Sir, gentlemen mistake us. They greatly mistake us. To those who propose to conduct the affairs of government, and to enact laws on such principles as these, and for such objects as these, New England, be assured, will exhibit, not submission, but resistance; not humiliation, but disdain. Against her, depend on it, nothing will be gained by intimidation. If you propose to suffer, yourselves, in order that she may be made to suffer also, she will bid you come on-she will meet challenge, with challenge; she will invite you to do your worst, and your best, and to see who will hold out longest. She has offered you every one of her votes in the Senate to strike out this tax on molasses. You have refused to join her, and to strike it out. With the aid of the votes of any one southern state, for example of North Carolina, it could have been struck out. But North Carolina has refused her votes for this purpose. She has voted to keep the tax in, and to keep it in at the highest rate. And yet, sir, North Carolina, whatever she may think of it, is fully as much interested in this tax as Massachusetts. I think, indeed, she is more interested, and that she will feel it more heavily and sorely. She is herself a great consumer of the article, throughout all her classes of population. This increase of the duty will levy on her citizens a new tax of fifty thousand dollars a year, or more; although her Representatives on this floor have so often told us that her people are now poor, and already borne down with taxes. North Carolina will feel this tax also in her trade, for what of foreign commerce has she, more useful to her than the West India market for her provisions and lumber? And yet the gentlemen from North Carolina insist on keeping this tax in the bill. Let them not, then, complain. Let them not hereafter, call it the work of others. It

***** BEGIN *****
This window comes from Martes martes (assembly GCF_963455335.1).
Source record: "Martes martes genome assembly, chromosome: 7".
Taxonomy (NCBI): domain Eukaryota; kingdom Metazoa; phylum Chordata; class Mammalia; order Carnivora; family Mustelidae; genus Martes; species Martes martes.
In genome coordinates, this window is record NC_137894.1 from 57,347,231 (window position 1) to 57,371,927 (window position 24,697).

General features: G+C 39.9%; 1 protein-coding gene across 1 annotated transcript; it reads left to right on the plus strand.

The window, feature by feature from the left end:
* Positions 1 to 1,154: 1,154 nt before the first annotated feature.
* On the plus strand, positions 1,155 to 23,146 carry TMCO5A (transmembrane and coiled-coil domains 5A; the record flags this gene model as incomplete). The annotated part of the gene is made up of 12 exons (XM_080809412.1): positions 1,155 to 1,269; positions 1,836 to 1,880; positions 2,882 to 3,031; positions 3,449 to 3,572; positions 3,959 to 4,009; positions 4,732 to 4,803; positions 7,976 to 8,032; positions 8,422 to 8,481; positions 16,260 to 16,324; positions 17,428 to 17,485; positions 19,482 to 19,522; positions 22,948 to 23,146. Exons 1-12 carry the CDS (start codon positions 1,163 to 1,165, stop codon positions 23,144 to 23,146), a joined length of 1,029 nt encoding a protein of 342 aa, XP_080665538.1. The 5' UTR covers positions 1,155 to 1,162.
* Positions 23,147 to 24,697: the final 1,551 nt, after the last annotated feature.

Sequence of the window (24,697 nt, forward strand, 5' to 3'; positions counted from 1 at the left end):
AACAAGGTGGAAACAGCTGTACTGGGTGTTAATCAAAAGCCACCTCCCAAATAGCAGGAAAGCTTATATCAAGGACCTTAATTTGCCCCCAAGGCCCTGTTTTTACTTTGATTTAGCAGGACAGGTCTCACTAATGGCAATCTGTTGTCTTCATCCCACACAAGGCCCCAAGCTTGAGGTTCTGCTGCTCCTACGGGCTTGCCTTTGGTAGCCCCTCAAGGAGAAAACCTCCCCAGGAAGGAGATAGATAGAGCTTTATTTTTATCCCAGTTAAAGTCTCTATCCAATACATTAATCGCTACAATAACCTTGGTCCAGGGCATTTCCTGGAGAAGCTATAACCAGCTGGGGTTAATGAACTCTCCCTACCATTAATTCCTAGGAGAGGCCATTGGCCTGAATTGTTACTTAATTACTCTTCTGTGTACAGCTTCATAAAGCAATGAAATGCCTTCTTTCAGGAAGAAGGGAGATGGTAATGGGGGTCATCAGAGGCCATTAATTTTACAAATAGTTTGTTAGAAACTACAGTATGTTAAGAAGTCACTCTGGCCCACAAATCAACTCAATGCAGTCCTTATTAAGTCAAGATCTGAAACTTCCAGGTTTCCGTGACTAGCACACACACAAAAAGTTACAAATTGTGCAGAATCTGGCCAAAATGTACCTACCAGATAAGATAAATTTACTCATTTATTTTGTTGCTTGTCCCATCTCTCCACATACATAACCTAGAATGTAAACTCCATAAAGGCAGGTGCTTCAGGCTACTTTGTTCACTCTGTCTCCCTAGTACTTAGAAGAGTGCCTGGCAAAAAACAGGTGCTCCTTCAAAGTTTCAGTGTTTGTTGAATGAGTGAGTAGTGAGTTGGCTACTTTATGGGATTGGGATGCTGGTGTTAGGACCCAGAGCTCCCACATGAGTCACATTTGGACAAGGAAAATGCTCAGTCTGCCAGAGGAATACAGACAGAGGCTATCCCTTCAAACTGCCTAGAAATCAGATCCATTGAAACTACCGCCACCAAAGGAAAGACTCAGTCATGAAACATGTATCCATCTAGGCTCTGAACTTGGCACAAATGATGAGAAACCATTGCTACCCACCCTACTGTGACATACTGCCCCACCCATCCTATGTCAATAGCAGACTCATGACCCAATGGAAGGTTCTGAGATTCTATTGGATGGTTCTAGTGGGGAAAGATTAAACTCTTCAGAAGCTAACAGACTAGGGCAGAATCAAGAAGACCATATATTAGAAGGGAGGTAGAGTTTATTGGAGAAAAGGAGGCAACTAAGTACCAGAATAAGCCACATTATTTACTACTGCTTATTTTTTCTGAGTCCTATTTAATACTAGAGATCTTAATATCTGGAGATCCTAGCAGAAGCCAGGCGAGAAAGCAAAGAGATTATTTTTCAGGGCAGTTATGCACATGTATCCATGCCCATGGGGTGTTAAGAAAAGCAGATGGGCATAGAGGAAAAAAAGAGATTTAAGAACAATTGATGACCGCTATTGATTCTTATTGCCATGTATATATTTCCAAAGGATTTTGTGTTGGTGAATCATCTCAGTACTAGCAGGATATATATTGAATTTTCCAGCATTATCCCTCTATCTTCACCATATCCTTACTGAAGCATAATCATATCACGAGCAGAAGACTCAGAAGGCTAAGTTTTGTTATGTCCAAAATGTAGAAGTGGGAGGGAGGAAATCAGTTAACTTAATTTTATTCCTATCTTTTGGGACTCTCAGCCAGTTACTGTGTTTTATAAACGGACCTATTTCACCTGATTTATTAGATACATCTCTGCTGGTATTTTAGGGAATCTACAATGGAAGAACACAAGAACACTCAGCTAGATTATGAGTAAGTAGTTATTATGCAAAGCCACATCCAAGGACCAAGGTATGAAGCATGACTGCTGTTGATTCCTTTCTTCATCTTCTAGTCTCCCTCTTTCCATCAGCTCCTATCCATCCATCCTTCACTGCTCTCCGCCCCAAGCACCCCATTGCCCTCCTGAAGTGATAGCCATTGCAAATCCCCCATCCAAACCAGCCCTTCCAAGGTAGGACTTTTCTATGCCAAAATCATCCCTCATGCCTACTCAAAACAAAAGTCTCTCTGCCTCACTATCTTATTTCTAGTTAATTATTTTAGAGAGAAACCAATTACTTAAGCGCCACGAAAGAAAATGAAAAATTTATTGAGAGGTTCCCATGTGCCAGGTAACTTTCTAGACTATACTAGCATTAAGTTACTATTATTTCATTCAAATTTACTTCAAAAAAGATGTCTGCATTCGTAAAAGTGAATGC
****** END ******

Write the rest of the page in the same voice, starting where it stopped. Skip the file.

is their own work. Let them not lay it to the manufacturers. The manufacturers have had nothing to do with it. Let them not lay it to the wool-growers. The wool-growers have had nothing to do with it. Let them not lay it to New England. New England has done nothing but to oppose it, and to ask them to oppose it also. No, sir; let them take it to themselves. Let them enjoy the fruit of their own doings. Let them assign their motives, for thus taxing their own constituents, and abide their judgment; but do not let them flatter themselves that New England cannot pay a molasses tax as long as North Carolina chooses that such a tax shall be paid.